DJ Salinger's Review: No More Parties in LA

  • Post Author
    by Web manager
  • Post Date
    Sun Jan 24 2016
DJ Salinger

“I'll never change, I'm too stuck in my ways, I never change…”

Kanye is nothing if not outspoken; he has been since the days before Jay-Z asked him to provide the beat and sing the chorus for Jay's “Never Change”. Over the course of his storied solo career – which began with the release of The College Dropout in 2004 – Ye hasn't just maintained artistic and commercial relevancy, but controlled a seat (throne?) at the pinnacle of the rap/pop world with apparent ease. This rare accomplishment, facilitated by his ability to reinvent himself musically and tendency to express his opinions with very little reservation, has undoubtedly guaranteed him a spot in music history. And though it may seem that lately his fame is perpetuated principally by what he says and does, rather than his music, Kanye continues to take us by surprise, and demonstrates his unique knack for reinvention once again with his latest release, a track entitled “No More Parties In L.A.”

Before it even begins, “No More Parties…” shows Kanye venturing into new territory in working with Kendrick Lamar and Madlib – both L.A. natives – for the first time, at least officially. After a brief snippet from Johnny Guitar Watson's “Give Me My Love”, whose infectious, catchy quality mirrors that of Yeezus's “Bound 2”; a bass-heavy and driving, though minimalist, beat in Madlib's trademark style takes over, as Kanye recites the song's chorus, “No more parties in L.A./Please, baby, no more parties in L.A.”.

After Kanye sets it off with a set of two very Kanye-esque lines, “Hey baby you forgot your Ray Bans/ And my sheets still orange from your spray tan,” K-Dot takes over, diving into a verse in which he addresses a beautiful young woman with a formidable skillset who's come to the L.A. looking for “an A-list rapper” and any opportunity to let loose. Though Kendrick recognizes that the lifestyle of sin and excess she's adopted since her arrival in the City of Angels is damaging for her, he is ultimately forced to admit his susceptibility to her exquisite beauty (and her bougie booty).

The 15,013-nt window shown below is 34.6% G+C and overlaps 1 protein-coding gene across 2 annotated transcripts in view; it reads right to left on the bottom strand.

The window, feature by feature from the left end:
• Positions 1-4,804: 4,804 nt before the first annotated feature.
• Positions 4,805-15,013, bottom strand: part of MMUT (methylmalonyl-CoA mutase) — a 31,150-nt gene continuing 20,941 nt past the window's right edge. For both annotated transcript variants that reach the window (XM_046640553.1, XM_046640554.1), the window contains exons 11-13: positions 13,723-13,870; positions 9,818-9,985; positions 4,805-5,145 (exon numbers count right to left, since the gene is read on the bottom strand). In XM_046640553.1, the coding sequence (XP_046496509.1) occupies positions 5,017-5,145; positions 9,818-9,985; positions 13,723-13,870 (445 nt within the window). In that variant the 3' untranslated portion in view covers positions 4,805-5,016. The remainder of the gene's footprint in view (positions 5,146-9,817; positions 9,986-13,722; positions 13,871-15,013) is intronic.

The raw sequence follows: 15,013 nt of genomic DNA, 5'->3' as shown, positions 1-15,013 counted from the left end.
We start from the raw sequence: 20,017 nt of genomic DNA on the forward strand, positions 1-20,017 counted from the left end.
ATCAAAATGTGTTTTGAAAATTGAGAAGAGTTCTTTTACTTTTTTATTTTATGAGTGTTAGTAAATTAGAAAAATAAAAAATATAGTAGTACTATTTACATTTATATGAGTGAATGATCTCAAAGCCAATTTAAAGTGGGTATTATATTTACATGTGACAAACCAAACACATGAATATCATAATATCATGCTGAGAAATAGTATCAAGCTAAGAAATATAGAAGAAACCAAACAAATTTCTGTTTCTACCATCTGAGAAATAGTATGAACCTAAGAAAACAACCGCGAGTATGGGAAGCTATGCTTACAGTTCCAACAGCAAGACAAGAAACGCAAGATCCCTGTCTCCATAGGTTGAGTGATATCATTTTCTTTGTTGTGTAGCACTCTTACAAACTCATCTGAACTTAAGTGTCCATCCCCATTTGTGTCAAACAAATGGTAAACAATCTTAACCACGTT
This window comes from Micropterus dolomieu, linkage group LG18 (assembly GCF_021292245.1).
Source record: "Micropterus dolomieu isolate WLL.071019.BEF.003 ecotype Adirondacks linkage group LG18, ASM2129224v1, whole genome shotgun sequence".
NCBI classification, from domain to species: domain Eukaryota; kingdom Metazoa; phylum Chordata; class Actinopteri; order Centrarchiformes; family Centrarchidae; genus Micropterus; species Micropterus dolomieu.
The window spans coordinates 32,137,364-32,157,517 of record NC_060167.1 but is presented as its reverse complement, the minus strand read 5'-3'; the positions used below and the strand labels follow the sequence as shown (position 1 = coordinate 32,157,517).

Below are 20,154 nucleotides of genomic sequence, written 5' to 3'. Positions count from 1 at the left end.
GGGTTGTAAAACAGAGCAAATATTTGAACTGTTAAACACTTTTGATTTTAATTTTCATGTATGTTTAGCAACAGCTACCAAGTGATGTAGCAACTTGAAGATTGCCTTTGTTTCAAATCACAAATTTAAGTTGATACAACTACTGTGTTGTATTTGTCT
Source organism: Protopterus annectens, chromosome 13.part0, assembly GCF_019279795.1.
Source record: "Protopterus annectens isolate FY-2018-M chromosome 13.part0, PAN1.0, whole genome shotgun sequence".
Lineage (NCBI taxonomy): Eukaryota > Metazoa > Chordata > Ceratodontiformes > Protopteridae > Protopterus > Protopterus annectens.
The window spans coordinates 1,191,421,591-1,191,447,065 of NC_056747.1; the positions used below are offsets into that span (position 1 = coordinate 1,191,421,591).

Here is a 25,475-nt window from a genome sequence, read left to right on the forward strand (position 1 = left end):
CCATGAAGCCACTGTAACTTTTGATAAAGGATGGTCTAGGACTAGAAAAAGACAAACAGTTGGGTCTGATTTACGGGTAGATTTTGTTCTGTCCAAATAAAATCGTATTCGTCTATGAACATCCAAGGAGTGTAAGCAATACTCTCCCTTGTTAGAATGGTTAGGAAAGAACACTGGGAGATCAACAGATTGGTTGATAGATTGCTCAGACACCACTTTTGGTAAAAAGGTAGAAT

After returning to repeat the song's chorus, Kanye launches into an impassioned verse chronicling his rise to fame and fortune from humble beginnings. Recalling times when nobody gave him the respect he knew he deserved, and periods in which his inspiration left him, Ye wonders briefly, “When did I become A-list, I wasn't even on a list,” before pressing on with that brash confidence we know and love him for. He goes on to describe the things and people that define the Hollywood lifestyle, beautiful but opportunistic women, selfish friends, fast cars, clothes and jewelry, which he now finds him fully immersed in and make it as dangerous as it is enjoyable, if not more so.

“No More Parties In L.A.” marks a return to the defiantly-triumphant delivery and autobiographical content that helped us get to know Kanye over the course of his first three albums. Though some may criticize it, citing a lack of freshness or innovation, for many the track represents a welcome return to the style that first attracted us to Kanye's music. Whatever your opinion, “No More Parties…” proves beyond doubt that Kanye's unique ability to reinvent himself musically hasn't left him. Conceptually, it serves as a warning against the excesses of L.A.'s fast life, which – though exciting at first – can prove damaging in the end. Furthermore, it spurs excitement at the prospect of more collaborations between Kanye, Kendrick, and Madlib (which Ye has already hinted at). Granted, Kanye doesn't do anything he doesn't want to (except maybe that time he and Kim went ziplining), but you can bet that the next time he decides to put something out, and new fans alike will be waiting for it.